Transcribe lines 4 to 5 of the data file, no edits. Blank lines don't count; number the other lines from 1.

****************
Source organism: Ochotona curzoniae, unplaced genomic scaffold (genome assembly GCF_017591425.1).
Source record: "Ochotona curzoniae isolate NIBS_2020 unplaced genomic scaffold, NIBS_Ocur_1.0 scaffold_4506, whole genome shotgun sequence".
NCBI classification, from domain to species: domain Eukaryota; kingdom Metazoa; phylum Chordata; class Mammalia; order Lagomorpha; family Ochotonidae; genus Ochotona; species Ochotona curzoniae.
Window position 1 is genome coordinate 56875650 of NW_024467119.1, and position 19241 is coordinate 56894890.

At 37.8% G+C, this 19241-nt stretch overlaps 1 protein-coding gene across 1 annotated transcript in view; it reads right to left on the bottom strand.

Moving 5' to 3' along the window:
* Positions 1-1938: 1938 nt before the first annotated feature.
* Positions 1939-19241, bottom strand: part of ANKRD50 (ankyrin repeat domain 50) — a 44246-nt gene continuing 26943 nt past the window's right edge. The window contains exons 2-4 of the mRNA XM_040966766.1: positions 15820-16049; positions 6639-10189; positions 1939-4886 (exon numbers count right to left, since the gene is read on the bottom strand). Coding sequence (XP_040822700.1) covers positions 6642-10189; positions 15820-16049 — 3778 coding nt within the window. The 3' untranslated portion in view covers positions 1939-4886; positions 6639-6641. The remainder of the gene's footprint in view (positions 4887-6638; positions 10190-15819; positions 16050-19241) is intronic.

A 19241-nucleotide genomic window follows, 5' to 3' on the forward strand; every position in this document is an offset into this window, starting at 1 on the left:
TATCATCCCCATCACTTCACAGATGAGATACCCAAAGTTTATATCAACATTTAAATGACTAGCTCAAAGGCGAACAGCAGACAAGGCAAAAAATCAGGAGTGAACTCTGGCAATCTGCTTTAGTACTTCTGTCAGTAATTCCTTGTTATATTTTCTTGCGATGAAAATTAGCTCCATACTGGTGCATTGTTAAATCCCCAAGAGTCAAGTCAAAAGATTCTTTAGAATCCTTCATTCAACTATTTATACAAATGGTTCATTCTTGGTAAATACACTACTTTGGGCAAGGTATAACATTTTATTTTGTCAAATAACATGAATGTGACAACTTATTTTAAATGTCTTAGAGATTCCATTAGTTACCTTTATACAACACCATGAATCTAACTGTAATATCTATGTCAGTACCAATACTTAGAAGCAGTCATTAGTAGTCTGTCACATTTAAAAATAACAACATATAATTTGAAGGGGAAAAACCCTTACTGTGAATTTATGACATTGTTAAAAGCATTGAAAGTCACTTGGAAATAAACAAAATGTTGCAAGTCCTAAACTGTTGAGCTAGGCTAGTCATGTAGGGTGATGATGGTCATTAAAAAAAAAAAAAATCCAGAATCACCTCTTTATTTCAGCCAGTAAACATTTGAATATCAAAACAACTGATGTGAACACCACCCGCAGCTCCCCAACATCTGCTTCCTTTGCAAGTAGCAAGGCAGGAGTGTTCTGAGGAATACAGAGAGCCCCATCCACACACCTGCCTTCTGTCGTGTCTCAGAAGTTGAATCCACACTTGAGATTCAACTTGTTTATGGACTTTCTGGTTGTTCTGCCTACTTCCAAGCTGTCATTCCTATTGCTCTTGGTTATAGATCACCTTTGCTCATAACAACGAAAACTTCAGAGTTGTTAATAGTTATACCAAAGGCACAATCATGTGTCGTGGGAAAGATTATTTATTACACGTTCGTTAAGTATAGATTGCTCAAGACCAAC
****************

Window position 1 is genome coordinate 56875650 of NW_024467119.1, and position 19241 is coordinate 56894890.

At 37.8% G+C, this 19241-nt stretch overlaps 1 protein-coding gene across 1 annotated transcript in view; it reads right to left on the bottom strand.